Indians land two on Top 100 Prospects list
Mejia, McKenzie ranked 11th and 24th, respectively
CLEVELAND -- The Indians are smack dab in the middle of a real contention window, in which winning the World Series is the primary focus. In recent years, highly touted prospects like Francisco Lindor, Bradley Zimmer and Tyler Naquin have ascended through the farm system to help the big league club in that quest.
As the core of Cleveland's Major League roster gets older, and contracts begin reaching expiration dates, the question becomes: Which current prospects can keep the window open in the future? MLB Pipeline's Top 100 prospects list is a great place to start, and the Indians have two players -- catcher Francisco Mejia and pitcher Triston McKenzie -- on the newest version of the rankings.
• MLB Pipeline's 2018 Top 100 Prospects list
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In the unveiling of the Top 100 in an MLB Network special on Saturday night, Mejia was ranked 11th overall and McKenzie came in at 24th on MLB Pipeline's annual list. Mejia, who will be in camp with the Indians this spring, was rated as baseball's top catching prospect, while McKenzie checked in at ninth among all right-handed pitching prospects.
The annual ranking of MLB's Top 100 prospects is assembled by MLB PipelineDraft and prospect experts Jim Callis, Jonathan Mayo and Mike Rosenbaum, who compile input from industry sources, including scouts and scouting directors. It is based on analysis of players' skill sets, upsides, proximity to the Majors and potential immediate impact to their teams. Only players with rookie status entering the 2018 season are eligible for the list. Players who were at least 25 years old when they signed and played in leagues deemed to be professional (Japan, Korea, Taiwan, Cuba) are not eligible.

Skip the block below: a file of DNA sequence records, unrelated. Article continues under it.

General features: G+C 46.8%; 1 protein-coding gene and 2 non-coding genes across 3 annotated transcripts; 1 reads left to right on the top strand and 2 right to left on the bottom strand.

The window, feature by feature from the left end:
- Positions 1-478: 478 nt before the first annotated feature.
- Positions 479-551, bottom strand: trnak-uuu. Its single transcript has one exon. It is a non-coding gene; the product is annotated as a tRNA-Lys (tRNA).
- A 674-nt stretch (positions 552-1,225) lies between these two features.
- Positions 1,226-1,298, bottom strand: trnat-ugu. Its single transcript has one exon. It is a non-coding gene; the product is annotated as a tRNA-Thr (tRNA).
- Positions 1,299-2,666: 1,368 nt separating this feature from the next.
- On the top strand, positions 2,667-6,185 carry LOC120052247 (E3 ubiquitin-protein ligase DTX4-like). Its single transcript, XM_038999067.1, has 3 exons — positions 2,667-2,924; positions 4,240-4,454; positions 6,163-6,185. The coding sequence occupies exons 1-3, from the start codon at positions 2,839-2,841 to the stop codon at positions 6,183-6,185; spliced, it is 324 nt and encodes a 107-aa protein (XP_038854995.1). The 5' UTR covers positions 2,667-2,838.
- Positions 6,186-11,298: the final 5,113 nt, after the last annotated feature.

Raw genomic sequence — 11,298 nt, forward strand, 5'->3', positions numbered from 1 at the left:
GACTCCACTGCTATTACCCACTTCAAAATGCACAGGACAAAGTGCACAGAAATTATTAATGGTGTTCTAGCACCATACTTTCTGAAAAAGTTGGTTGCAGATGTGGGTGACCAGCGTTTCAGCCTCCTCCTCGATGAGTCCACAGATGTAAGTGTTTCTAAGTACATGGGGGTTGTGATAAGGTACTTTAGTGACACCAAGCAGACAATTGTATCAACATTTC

Angels pitcher Shohei Ohtani -- the No. 1-ranked prospect -- spent the past five seasons pitching in Japan, but is 23 years old. The rest of the top five (in order) includes Ronald Acuna (Braves), Vladimir Guerrero Jr. (Blue Jays), Eloy Jimenez (White Sox) and Gleyber Torres (Yankees).
As part of the Top 100 rankings, MLB Pipeline assigns prospect points to each team based on the players' place on the list. The No. 1 position is worth 100 points, followed by 99 for No. 2, 98 for No. 3 and so on. Cleveland's 167 points were the most among the 11 teams with two or fewer prospects and more than three teams who had at least three prospects on the list. The Indians had the 17th-highest prospect point total among the 30 franchises.
Mejia, 22, turned in a .297/.346/.490 slash line with 14 home runs, 21 doubles, 52 RBIs, 52 runs scored and seven steals in 92 games with Double-A Akron last year. The switch-hitting catcher also threw out 30 percent of would-be basestealers. That showing came after Mejia's breakout performance in '16, when he had an .896 OPS between Class A Lake County and Class A Advanced Lynchburg and made national headlines with a 50-game hitting streak.
The Indians promoted Mejia to the Majors for the final month of the season, but Cleveland was in the midst of its American League-record 22-game winning streak, and was jockeying for position in the playoff picture. Under the circumstances, the young catcher appeared in only 11 games for the Tribe.
Following the regular season, Mejia went to the Arizona Fall League, where he hit .365 in 15 games and tried his hand at third base. The idea was to introduce some versatility into Mejia's game, given that he is close to being ready for the Majors and Cleveland has two veteran catchers (Roberto Perez and Yan Gomes) locked in at the moment.
Both Mejia and McKenzie were a part of the Futures Game this past summer.
McKenzie, 20, spent the entire 2017 season with Lynchburg, going 12-6 with a 3.46 ERA and 186 strikeouts against 45 walks in 143 innings (25 starts). Since being selected in the first round (42nd overall) in the 2015 MLB Draft, the righty has posted a 2.68 ERA with 11.6 strikeouts per nine innings and a 4.4 strikeout-to-walk rate in parts of three professional seasons.